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the deck, take the clews as near where they will haul up on the yard as possible, brace the clews down clear to the foot of the sail, then haul taut the foot of the sail without moving the clews out of their places, then gather the foot as near the close-reef as possible, then tie the reef round the foot, then the third reef, until all the reefs are expended round the foot of the sail, minding to keep the reef-knots as near at hand as possible, to be ready for casting off. By this means the sail may be bent without exposing more than one reef at a time until the close-reefed sail is set.
NOTE.-A topsail might be sent up by the buntline and weather-clewline.
TACKING, WEARING, BOXING, ETC.
TACKING.-If the mainsail be hauled before the wind comes ahead, the mainyard will fly round of itself, but if it be not hauled until the wind comes ahead, or on the other bow, it will occasion a very dead haul. If she falls off too rapidly while swinging your head-yards, so as to bring the wind abeam or abaft, 'Vast bracing! Ease off head-sheets, and put your helm a-lee, and as she comes up, meet her and brace sharp up. If, on the other hand (as sometimes happens with vessels which carry a strong weather helm), she does not fall off after the after-sails take, be careful not to haul your head-yards until she is fully round, and if she should fly up in the wind, let go the main-sheet, and, if necessary, brail up the spanker and shiver the cross-jack yards. In staying, be careful to right your helm before she loses head-way.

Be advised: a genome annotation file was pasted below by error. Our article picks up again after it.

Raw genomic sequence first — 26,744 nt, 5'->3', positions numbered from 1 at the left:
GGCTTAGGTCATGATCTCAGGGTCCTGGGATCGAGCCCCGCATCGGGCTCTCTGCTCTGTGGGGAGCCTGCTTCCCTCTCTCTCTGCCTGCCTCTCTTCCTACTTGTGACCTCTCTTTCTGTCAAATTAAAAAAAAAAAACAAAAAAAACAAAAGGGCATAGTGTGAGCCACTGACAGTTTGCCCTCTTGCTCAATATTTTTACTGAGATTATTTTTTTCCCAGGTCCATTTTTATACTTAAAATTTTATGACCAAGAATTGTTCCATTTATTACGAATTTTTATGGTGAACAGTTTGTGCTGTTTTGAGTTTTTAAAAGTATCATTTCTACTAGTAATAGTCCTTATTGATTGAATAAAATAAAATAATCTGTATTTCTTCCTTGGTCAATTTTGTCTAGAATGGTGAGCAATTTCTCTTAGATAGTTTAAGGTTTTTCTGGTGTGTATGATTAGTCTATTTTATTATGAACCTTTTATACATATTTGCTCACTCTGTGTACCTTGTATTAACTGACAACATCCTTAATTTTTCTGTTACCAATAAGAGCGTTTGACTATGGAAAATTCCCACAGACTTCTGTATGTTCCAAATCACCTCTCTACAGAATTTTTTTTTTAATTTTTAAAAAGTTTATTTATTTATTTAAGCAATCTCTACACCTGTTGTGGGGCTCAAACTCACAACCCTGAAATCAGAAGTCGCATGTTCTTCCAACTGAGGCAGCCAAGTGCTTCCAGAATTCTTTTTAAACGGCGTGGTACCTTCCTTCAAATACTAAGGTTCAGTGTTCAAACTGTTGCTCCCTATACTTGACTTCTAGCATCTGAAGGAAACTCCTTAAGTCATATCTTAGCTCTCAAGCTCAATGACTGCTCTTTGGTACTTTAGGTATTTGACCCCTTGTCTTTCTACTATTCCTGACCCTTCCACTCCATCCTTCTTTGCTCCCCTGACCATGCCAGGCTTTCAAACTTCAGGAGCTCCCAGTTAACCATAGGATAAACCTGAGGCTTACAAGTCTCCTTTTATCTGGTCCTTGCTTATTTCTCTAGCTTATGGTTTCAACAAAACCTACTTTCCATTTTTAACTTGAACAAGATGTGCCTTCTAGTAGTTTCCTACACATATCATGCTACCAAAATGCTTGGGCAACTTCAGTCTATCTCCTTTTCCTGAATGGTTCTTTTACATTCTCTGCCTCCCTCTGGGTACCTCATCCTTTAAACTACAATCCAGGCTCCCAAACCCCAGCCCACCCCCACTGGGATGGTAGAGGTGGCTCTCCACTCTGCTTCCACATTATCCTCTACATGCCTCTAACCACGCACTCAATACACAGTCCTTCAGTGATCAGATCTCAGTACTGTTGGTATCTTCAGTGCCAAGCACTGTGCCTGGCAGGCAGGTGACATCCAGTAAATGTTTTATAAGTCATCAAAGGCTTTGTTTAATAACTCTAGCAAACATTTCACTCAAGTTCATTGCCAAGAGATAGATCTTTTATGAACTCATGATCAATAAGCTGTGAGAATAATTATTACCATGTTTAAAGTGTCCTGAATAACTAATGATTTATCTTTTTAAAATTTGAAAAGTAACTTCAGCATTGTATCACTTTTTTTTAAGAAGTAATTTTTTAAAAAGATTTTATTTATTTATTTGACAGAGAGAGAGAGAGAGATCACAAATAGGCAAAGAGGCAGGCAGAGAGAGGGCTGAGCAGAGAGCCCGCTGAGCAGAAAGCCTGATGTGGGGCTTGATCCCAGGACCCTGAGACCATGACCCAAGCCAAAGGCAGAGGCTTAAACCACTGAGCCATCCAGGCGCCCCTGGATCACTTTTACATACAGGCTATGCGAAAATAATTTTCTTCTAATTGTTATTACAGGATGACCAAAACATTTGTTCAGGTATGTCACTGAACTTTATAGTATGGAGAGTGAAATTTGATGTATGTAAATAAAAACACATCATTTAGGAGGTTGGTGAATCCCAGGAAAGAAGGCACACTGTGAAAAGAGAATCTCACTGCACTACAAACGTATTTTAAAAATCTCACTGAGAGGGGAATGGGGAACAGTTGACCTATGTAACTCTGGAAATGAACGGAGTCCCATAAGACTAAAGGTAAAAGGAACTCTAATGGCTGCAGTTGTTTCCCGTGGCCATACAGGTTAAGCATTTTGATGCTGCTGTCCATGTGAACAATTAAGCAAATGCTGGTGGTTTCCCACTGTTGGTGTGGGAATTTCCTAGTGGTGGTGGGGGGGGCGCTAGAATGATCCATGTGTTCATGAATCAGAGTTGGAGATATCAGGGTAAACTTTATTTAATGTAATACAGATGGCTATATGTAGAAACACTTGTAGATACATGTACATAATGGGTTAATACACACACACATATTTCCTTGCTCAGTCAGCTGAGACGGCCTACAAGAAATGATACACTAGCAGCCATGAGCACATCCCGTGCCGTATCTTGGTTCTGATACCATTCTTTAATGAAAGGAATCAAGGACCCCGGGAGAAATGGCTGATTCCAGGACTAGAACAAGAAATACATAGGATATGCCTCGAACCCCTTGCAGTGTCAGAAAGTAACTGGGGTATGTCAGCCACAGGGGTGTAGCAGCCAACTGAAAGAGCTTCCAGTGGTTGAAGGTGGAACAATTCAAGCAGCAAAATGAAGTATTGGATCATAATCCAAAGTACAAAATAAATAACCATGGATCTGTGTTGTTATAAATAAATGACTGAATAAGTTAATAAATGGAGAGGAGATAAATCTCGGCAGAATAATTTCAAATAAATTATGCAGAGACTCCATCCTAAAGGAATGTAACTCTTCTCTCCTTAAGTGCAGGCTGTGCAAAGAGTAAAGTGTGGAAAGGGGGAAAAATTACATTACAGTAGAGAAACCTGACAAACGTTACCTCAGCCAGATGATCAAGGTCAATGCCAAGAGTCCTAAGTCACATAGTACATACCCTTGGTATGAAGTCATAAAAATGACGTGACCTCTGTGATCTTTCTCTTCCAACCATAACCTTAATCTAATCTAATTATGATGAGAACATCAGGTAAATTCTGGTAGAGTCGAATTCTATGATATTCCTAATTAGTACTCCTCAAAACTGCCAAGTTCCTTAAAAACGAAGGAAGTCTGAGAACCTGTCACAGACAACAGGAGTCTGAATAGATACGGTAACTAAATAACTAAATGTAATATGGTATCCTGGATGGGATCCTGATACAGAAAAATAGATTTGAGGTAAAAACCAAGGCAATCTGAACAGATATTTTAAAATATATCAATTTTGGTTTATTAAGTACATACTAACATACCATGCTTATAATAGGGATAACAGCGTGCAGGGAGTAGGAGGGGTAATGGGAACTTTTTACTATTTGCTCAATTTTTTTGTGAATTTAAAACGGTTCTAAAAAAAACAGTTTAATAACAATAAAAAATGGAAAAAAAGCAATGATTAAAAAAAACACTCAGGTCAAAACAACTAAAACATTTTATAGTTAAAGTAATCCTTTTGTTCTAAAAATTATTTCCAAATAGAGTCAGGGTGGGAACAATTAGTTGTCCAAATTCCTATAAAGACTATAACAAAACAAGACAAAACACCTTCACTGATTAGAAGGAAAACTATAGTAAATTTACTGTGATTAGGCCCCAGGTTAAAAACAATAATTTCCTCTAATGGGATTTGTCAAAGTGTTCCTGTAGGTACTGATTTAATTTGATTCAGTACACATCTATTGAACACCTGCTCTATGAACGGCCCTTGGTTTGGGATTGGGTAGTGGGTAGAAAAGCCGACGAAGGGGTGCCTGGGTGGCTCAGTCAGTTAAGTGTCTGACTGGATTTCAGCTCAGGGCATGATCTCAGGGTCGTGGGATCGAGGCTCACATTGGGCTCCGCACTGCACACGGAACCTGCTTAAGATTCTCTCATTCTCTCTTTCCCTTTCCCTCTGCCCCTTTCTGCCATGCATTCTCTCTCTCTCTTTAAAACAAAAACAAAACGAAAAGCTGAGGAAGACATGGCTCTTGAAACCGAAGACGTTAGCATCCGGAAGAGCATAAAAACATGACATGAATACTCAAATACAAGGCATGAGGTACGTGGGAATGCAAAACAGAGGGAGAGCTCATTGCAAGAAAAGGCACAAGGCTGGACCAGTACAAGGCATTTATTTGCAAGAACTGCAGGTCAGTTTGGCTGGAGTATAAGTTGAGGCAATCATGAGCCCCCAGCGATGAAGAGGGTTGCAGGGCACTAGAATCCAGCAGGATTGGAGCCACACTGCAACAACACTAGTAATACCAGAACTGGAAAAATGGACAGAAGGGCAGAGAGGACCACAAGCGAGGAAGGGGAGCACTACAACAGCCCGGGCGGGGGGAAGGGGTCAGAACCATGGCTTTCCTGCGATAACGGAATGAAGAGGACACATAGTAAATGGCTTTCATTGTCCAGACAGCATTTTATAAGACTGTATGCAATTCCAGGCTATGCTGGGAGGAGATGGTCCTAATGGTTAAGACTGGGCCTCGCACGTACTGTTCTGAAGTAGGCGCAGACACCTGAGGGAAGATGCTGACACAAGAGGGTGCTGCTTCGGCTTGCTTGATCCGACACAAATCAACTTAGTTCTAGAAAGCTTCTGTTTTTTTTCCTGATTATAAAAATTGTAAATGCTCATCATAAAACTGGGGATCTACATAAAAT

TO TACK WITHOUT FORE-REACHING.-As in a narrow channel, when you are afraid to keep your head-way. If she comes slowly up to windward, haul down your jib and get your spanker-boom well over to windward. As you raise tacks and sheets, let go the lee foretopsail-brace, being careful to brace up again as soon as she takes aback. Also, hoist the jib, and trim down, if necessary, as soon as she takes on the other side.